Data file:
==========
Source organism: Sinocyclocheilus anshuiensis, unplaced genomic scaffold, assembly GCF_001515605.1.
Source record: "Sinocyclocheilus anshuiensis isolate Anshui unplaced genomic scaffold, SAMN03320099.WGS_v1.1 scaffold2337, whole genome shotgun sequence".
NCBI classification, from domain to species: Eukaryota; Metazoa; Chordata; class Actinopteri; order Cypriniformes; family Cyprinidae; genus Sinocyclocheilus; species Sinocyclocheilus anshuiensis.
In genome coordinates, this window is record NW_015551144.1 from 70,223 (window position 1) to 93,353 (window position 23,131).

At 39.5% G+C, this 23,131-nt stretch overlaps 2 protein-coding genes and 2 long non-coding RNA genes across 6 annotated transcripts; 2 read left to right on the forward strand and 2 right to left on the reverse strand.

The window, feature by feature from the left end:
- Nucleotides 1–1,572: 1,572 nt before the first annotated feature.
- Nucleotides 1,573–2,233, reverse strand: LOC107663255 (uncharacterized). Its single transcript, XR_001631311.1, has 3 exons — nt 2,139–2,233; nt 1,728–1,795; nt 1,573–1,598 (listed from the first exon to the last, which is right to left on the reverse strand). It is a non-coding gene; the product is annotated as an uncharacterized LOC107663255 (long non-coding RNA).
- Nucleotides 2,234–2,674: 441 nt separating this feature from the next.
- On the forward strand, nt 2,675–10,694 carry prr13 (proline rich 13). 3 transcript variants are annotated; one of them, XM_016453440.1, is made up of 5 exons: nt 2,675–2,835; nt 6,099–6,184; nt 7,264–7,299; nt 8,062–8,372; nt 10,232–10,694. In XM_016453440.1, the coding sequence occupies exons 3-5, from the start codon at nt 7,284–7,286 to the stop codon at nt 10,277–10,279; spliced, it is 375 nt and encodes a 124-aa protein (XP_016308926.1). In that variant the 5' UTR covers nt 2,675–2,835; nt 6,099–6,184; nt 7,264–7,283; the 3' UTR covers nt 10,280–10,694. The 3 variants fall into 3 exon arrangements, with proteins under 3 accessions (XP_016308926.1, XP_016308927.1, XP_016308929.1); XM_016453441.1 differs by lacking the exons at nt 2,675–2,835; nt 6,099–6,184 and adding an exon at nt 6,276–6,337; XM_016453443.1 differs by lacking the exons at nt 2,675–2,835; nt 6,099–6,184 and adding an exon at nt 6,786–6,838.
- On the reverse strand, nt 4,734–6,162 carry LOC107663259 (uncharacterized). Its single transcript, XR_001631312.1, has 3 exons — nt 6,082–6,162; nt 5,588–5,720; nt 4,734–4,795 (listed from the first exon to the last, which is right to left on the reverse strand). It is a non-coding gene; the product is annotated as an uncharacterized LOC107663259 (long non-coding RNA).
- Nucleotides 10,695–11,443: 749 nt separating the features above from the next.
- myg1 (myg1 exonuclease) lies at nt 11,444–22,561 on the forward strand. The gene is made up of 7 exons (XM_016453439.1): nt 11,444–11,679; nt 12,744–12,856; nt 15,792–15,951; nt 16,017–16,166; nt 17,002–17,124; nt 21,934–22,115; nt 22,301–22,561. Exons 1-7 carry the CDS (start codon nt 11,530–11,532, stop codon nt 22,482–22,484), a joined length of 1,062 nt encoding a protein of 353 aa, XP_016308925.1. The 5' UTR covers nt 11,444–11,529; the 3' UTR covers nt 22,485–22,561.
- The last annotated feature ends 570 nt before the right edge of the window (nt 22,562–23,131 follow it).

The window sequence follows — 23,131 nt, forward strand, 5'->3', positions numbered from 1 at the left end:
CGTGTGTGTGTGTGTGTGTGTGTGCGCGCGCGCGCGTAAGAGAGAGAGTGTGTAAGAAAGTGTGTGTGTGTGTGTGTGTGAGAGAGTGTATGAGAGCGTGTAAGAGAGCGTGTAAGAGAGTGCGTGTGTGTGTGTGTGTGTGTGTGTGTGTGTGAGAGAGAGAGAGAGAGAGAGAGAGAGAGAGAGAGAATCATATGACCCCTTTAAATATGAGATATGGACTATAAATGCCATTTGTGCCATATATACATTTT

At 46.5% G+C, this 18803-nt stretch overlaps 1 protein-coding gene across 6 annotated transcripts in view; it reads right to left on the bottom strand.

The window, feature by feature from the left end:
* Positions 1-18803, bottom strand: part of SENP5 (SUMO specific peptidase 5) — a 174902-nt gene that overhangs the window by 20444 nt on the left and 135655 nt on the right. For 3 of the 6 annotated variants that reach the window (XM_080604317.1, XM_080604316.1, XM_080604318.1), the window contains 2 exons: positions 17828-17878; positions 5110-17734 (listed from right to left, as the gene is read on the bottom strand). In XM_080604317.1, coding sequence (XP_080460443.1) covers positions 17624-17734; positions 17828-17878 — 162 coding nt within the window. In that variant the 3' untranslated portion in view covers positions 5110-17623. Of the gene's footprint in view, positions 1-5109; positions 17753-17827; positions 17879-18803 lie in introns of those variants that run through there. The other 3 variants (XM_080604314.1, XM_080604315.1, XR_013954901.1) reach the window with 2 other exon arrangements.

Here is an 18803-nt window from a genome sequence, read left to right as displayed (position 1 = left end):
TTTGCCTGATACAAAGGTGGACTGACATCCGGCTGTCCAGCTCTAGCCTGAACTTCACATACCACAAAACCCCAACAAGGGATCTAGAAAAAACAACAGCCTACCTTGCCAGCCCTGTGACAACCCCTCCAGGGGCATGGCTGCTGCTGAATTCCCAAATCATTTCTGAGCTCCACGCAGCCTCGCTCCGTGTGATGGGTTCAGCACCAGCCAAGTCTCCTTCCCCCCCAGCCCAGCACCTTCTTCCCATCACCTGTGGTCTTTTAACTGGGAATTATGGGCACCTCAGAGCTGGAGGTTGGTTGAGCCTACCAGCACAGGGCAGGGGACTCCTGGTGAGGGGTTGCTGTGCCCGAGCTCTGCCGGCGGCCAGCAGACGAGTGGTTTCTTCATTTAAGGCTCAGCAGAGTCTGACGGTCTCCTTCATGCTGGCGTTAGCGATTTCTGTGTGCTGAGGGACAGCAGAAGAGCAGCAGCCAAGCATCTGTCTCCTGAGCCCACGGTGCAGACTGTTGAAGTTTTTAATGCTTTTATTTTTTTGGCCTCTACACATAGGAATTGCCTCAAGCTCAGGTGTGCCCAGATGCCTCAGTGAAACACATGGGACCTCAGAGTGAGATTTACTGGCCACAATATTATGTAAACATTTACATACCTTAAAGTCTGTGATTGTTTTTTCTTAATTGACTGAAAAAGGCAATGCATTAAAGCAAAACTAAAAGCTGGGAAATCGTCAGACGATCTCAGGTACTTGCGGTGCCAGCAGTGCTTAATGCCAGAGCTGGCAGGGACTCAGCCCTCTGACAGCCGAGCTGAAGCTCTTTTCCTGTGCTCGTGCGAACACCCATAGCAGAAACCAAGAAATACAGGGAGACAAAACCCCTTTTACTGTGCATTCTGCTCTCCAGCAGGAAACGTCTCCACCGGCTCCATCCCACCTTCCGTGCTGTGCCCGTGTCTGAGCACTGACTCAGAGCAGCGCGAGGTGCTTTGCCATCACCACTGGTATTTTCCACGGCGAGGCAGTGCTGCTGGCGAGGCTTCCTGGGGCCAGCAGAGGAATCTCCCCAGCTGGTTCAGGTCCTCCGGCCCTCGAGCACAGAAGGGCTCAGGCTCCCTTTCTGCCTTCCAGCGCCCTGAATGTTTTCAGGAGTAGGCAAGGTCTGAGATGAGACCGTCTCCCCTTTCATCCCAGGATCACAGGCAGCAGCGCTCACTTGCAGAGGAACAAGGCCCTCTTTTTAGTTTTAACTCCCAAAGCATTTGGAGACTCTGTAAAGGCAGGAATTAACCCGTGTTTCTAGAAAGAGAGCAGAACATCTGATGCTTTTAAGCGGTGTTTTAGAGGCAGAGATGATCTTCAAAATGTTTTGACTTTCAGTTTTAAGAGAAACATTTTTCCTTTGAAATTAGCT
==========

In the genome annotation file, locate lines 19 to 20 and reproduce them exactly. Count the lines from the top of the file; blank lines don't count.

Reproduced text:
* Positions 1-18803, bottom strand: part of SENP5 (SUMO specific peptidase 5) — a 174902-nt gene that overhangs the window by 20444 nt on the left and 135655 nt on the right. For 3 of the 6 annotated variants that reach the window (XM_080604317.1, XM_080604316.1, XM_080604318.1), the window contains 2 exons: positions 17828-17878; positions 5110-17734 (listed from right to left, as the gene is read on the bottom strand). In XM_080604317.1, coding sequence (XP_080460443.1) covers positions 17624-17734; positions 17828-17878 — 162 coding nt within the window. In that variant the 3' untranslated portion in view covers positions 5110-17623. Of the gene's footprint in view, positions 1-5109; positions 17753-17827; positions 17879-18803 lie in introns of those variants that run through there. The other 3 variants (XM_080604314.1, XM_080604315.1, XR_013954901.1) reach the window with 2 other exon arrangements.

Here is an 18803-nt window from a genome sequence, read left to right as displayed (position 1 = left end):